Henry Cole, Joe McPhee & Ravi Coltrane
Unusually, for the kind of improvised noise-shaping performance that might be expected from this trio, its gig was divided into a pair of 40 minute sets. Although each half was pointed and concise, the usual expectation would be for these free-form extremists to shoot a single, massive load. The intermission worked to their advantage, however, allowing a regeneration of forces, and a contrasting mood of attack. Another expectation could have been the imbalance between guitarists Thurston Moore and Bill Nace, when working with Joe McPhee on alto saxophone. This was the case, to a certain extent. McPhee might have been rationing his blowing, waiting for an opportune moment to pounce, but often the axe men wove self-sufficient tapestries of tonal torment, howling, droning, crackling, clanging, stroking, thranging on a mostly dense terrain. McPhee's chief avenue into this admittedly captivating wall of sound was to concentrate on the higher end of his range, melding in a minimalist fashion, spreading around the general bleed. He was frequently found standing at the perimeter, waiting for some space to enter.
This was the debut performance by this particular trio permutation. Nace already plays with Moore in their Northampton Wools duo. Nace was the more minimal of the two guitarists, spending time with drones and subtly-stroked strings, an acupuncturist's array of sticks and rods stuffed under his thigh. Both guitarists largely remained in their chairs, although Moore would crouch forward to wang his axe at his Fender amplifier, molding feedback constructions. Strumming and picking were virtually banned, with the emphasis on minute poking or footpedal sculpting. The first set was mainly drone and texture-based, but the second opened up with both guitarists battering their strings with drumsticks, setting up a rhythmic structure that immediately made it easier for McPhee to commune. The subsequent escalation was one of the peaks of a second set that was soon to prove more extreme in terms of its angular edges, drive and fury. This is not to say that it didn't recline into a blanket of restrained textures towards its conclusion. Like a child enjoying a tantrum, Moore stamped on two pedals in swift alternation, setting up a clanking toy-box repeat. McPhee eventually ripped up to the heights with a searing solo spiral, operating down in his lower range, now more successfully engaging with the guitar volume levels.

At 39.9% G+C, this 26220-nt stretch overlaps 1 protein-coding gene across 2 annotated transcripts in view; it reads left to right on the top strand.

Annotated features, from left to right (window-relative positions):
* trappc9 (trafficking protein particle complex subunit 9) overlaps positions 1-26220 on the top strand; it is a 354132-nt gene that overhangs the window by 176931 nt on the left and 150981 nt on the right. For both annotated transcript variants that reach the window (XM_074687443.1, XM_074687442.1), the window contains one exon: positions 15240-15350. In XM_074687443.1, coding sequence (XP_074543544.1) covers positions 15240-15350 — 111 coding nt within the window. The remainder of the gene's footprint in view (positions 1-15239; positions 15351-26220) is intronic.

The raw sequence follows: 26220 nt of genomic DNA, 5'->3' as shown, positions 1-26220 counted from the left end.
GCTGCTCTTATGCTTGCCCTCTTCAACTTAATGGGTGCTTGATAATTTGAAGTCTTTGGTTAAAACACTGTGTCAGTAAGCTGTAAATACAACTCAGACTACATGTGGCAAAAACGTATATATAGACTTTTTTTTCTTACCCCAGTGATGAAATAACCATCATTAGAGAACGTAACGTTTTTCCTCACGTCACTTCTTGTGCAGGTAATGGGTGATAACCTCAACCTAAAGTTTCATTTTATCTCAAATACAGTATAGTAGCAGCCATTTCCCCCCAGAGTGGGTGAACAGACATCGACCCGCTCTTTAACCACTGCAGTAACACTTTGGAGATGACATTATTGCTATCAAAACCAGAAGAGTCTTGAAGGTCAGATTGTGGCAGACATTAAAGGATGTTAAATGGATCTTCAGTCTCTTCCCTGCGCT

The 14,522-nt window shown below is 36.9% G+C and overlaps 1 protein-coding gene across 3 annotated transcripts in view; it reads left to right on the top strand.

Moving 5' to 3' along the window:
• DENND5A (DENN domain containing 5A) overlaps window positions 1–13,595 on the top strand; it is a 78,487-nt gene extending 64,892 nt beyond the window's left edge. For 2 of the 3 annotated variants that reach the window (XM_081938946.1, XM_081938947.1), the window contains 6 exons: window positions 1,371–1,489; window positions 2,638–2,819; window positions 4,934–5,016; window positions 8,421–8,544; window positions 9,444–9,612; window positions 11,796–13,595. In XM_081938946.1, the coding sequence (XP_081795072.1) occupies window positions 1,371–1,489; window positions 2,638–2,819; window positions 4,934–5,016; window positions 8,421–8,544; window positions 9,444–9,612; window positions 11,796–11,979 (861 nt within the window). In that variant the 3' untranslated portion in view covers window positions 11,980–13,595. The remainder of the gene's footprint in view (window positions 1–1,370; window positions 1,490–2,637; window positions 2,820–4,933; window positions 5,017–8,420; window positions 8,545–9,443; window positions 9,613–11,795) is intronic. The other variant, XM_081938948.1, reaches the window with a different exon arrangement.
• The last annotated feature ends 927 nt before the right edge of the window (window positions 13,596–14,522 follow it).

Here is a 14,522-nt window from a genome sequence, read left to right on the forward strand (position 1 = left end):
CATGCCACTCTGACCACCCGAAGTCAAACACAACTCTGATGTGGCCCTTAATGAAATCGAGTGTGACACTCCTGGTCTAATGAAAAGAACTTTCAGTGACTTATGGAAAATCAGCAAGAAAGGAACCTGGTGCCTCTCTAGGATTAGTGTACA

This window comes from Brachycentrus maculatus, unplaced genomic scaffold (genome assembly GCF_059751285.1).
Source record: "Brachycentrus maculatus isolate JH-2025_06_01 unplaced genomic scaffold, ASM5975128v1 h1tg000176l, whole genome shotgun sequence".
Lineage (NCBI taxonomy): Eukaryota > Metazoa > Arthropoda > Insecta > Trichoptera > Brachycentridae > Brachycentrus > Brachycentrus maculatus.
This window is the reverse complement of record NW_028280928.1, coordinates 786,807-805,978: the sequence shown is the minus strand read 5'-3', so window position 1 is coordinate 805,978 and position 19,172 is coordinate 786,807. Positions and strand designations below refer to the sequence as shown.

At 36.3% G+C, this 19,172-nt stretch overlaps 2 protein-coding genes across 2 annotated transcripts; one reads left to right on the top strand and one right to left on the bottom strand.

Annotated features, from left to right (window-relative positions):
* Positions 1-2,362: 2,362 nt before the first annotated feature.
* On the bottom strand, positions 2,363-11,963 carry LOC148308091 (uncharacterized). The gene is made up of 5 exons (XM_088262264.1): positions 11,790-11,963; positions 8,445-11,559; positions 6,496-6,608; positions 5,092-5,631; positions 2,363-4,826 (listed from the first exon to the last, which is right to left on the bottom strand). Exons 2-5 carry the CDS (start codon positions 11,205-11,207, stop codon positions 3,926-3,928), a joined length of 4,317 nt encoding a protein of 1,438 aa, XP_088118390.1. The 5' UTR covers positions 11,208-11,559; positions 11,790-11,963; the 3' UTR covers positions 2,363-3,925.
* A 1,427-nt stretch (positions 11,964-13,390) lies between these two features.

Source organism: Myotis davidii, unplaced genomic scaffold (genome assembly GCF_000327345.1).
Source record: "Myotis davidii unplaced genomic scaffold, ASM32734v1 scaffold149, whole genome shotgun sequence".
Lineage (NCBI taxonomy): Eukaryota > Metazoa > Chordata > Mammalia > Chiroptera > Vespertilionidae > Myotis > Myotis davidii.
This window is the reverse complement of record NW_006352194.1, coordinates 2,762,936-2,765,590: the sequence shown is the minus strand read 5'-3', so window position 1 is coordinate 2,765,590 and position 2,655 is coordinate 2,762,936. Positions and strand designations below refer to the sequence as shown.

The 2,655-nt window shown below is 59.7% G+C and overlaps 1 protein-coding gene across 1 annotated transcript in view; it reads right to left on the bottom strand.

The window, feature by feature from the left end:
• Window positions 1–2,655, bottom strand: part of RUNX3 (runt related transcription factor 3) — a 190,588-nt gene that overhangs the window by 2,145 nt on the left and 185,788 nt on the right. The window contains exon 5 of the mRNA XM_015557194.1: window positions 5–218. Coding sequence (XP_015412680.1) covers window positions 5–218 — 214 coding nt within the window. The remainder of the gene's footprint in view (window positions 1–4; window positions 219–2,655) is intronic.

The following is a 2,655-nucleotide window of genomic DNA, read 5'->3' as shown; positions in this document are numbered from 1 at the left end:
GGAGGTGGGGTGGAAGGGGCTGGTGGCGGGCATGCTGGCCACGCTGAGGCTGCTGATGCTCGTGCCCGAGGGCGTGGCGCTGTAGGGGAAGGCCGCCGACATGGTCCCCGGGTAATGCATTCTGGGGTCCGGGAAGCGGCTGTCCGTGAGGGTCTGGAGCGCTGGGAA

The Ravi Coltrane Quartet
May 31, 2012
Tenor saxophonist Ravi Coltrane's latest quartet features pianist Geri Allen, bass man Dezron Douglas and drummer Chris Persad Group, The Dautaj, Marcus Gilmore , Coquito, Fri. This Thursday night late set would be the last to have Allen onboard, as she was set to hand over to Aaron Goldberg for the weekend. A robust session of melodic, hard blowing might be expected, and this was ultimately delivered, along with a few stretches of introverted ballad-stretching. Allen's solos, even within the setting of a more turbulent tune, possessed an inner calm, as if she were embarking on a studied journey each time, flowing, decorative and insular. It was Coltrane and Gilmore who were responsible for the outward pushing, the tenor man repeatedly delivering ambitious escalations that invariably swerved away from predictability whenever it looked like a set resolution was about to arrive. The stickman, meanwhile, maintained a constant blur of detailed activity, relentlessly tumbling in midair, loaded with exotic detail.
The emphasis was on Coltrane's forthcoming album, and his original pieceswith a stray contribution from old cohort, trumpeter Ralph Alessi ("Who Wants Ice Cream?")is set to appear on Coltrane's Blue Note debut, Spirit Fiction, released in June, 2012. Despite the smoldering escalation during an extended set (perhaps the reason why the first set had seemingly delayed the beginning of the second) it was the closing treatment of father John Coltrane's "Giant Steps" that emitted the greatest energy. Perhaps this was a predictable ascension, but the composition's immense resonance couldn't be avoided. The quartet deftly avoided replication, retaining structure and essence, but delivered one of the most sidestepping readings possible. Nostalgia was provided, but fresh realization subverted potential crowd-pleasing. The audience was indeed pleasured, but without having John Coltrane's versions triggered too obviously in its receptors.
Photo Credit: Cristina Guadalupe